A linear-storage-discharge relationship is used to predict groundwater response at a sub-catchment level. A groundwater storage term (V) is calculated for each time-step but this is used to provide the response only, and is not meant to be considered explicitly.

Equation 5
Equation 6

where:

t is time (days)

DGW is the groundwater discharge to stream (m3/day)

α is a calibration parameter (1 < α < 500)

R is Recharge (m3/day)

VGW is a storage term (m3)

ts is the groundwater time scale (days)

The groundwater time scale is determined in a similar manner to the BC2C model (Gilfedder et al. 2009). This uses the idealised groundwater analogue that was developed by Walker et al. (2005) which captures some of the features of real, sloping aquifer systems (see Figure 2). It provides a simple approach for estimating the response of aquifers to changes in recharge, and for predicting the time-scale between changes in recharge and subsequent changes in discharge.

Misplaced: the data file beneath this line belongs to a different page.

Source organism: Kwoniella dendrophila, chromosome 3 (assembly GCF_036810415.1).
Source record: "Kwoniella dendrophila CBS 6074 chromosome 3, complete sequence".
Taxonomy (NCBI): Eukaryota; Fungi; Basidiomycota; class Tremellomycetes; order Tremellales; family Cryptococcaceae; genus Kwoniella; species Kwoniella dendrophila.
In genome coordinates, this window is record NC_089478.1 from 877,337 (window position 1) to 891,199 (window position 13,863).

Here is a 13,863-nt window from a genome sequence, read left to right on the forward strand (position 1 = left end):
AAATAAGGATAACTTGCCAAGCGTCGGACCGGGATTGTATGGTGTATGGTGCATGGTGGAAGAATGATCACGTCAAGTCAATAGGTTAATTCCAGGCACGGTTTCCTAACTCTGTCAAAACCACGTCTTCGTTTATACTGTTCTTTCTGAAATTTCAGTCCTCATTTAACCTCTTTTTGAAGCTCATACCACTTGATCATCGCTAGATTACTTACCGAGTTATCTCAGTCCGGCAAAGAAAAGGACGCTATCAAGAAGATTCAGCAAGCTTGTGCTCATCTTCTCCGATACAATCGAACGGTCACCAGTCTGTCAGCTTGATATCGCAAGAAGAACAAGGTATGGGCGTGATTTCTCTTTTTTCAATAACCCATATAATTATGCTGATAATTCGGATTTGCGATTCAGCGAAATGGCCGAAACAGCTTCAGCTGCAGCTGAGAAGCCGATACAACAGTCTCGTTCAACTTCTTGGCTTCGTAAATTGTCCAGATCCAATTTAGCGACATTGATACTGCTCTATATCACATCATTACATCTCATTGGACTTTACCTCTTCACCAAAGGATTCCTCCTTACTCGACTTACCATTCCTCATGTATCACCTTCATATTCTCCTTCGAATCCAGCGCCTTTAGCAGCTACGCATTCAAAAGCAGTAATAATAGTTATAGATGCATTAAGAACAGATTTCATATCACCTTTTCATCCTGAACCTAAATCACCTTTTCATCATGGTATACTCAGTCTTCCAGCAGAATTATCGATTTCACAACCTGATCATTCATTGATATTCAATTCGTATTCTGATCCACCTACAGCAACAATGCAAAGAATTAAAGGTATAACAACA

Figure 2. Idealised groundwater analogue of sloping aquifer, with surface head drop (h0 - h1) over the flow length (L), and aquifer thickness at the outlet (h1)

 

Much of the literature on groundwater flow over sloping beds have a full-thickness seepage face as the downstream-end boundary condition (eg. Schmid and Luthin 1964; Childs 1971; Towner 1975; Verhoest and Troch 2000). This leads to a convex groundwater profile. The method in Walker et al. (2005) maintains a constant head boundary at the aquifer outlet, with the head at the elevation of the land surface - mimicking a stream overlying a thick and saturated zone. This boundary condition tends to result in a concave groundwater profile.